[conspire] Floppy drive on today's Linux

Rick Moen rick at linuxmafia.com
Mon Jun 7 17:35:33 PDT 2010

Quoting Roger Chrisman (roger at rogerchrisman.com):

> 3) I turned Floppy Drive on in BIOS. (I had it turned off previously
> because I wasn't using the floppy drive.)

This is actually the key step.  It's what fixed your problem.

For lack of BIOS-enabling of the floppy port, the hardware could not be
reached.  Therefore, even if your system has mtools, kernel support for
floppies, and a /dev/fd0 device file, it won't be able to talk to the
drive, because the motherboard itself cannot.  All of those problems
vanished when you flipped the BIOS config item to 'enabled'.

> 4) And this works!:
> sudo mount /dev/fd0 /mnt

You'll find that the 'mtools' approach (mdir, mformat, etc.) now works,
too, and is _usually_ preferable because it eliminates the need for
mounting and umounting.  (It works only for FAT-formatted floppies,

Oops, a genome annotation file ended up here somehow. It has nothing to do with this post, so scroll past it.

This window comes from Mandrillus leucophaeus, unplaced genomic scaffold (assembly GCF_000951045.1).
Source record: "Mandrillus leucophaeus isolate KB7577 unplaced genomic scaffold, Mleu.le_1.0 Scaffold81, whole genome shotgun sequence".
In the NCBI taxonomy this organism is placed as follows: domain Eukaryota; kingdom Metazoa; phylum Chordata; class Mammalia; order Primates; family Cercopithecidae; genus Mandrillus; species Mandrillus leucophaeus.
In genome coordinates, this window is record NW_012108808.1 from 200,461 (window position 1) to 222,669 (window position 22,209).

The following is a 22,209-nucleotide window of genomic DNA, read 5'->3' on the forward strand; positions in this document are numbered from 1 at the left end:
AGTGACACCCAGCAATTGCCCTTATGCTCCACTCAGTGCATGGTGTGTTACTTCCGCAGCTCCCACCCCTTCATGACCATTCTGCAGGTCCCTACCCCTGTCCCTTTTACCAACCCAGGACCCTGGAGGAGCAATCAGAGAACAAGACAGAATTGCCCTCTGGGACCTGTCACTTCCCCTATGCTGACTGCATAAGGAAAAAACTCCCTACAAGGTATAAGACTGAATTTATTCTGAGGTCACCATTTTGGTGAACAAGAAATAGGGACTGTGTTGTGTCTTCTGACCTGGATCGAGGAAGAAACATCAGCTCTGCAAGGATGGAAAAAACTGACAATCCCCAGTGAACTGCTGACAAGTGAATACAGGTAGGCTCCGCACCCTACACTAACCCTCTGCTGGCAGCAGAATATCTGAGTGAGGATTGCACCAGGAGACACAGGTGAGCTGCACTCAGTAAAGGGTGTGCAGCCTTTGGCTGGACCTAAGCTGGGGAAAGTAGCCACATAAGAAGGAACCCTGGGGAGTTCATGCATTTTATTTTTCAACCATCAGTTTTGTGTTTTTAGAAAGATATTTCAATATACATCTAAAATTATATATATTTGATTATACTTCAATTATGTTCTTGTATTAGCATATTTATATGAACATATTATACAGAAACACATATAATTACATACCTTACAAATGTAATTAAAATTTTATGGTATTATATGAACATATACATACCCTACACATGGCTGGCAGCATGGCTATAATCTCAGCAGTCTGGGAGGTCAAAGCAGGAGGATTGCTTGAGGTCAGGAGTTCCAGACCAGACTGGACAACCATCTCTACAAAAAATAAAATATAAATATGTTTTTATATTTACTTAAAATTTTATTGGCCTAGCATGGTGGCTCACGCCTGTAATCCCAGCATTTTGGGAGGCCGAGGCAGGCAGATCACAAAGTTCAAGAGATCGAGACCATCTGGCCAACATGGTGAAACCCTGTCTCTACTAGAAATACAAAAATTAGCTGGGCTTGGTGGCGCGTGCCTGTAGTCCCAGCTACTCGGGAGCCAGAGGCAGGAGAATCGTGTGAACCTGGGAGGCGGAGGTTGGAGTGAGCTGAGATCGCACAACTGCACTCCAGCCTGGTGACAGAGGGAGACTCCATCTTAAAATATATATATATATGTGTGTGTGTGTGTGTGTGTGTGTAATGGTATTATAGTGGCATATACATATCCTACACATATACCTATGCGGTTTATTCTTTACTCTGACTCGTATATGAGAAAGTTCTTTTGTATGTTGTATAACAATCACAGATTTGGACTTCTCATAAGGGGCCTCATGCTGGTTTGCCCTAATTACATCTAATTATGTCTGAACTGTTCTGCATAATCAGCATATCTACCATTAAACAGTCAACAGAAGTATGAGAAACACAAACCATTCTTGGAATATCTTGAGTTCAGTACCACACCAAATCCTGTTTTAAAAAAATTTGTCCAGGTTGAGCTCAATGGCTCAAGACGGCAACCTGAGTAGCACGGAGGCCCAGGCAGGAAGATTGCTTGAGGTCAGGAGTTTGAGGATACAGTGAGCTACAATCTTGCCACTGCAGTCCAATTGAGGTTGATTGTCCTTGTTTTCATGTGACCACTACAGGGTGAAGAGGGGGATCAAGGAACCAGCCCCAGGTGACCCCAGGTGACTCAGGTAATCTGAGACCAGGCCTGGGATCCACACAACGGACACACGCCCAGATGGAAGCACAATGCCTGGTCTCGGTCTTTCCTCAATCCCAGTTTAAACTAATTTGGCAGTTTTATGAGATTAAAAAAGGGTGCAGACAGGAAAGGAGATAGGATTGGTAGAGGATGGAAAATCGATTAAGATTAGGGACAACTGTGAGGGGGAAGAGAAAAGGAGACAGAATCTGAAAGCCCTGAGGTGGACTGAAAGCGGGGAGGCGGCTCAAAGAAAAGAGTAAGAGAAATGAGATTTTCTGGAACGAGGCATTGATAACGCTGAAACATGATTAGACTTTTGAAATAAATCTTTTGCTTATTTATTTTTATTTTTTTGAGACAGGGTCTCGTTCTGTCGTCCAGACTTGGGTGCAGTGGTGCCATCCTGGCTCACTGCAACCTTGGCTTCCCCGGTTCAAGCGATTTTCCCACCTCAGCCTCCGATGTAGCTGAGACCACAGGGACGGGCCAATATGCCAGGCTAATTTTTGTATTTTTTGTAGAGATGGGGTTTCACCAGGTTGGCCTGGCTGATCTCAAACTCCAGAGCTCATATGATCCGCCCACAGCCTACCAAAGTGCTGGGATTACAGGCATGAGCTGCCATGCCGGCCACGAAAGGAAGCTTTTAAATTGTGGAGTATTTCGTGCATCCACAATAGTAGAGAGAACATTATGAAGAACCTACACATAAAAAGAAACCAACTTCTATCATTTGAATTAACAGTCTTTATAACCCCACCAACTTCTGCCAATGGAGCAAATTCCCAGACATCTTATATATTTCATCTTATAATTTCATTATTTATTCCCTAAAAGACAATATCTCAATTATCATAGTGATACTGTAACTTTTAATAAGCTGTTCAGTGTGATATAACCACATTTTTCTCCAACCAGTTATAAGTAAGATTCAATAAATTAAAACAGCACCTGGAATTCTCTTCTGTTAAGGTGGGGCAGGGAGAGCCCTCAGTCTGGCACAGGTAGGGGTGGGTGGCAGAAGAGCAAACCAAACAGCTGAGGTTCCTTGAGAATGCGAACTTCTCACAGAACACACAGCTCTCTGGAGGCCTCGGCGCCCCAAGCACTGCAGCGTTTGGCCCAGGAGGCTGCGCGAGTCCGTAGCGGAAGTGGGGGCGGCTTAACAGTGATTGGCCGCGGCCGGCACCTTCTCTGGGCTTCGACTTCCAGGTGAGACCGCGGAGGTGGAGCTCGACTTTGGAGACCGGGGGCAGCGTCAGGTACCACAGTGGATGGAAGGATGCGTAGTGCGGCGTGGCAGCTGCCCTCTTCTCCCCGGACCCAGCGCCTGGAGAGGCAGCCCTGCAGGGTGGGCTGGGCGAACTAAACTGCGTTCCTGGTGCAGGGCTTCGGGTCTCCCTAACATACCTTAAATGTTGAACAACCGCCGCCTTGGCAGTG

> The Xubuntu desktop icon works to access the disk _only_ after we
> mount it with 
> sudo mount /dev/fd0 /mnt

Well, I wouldn't know _offhand_ why the Xubuntu automounter has
problems.  It might be trying to access /dev/fd0 as _you_, so it might
very well be in your interest to ensure that you are a member of the
group (see:  /etc/group) that owns /dev/fd0.

Here's what I'm talking about on the Debian box in front of me:

[rick at linuxmafia]
~ $ ls -l /dev/fd0

brw-rw---- 1 root floppy 2, 0 2010-01-19 12:06 /dev/fd0
[rick at linuxmafia]
~ $ grep floppy /etc/group

[rick at linuxmafia]
~ $ 

Notice that the ownership of device file /dev/fd0 is owner=root,
group=floppy.  Notice that the "floppy" line in /etc/group includes
'rick' after the last colon, making 'rick' a member of that group.
Therefore, user 'rick', and any process running with that user's
authority, has read + write permissions to the floppy.

By contrast, 'world' = all other users has permissions '---', i.e., 
no permissions at all.

By the way, one of the lessons of this is:  If something doesn't seem to
be working, see if the root user can do it.  If the root user can, but
other users cannot, then it's almost certainly an ownership/rights

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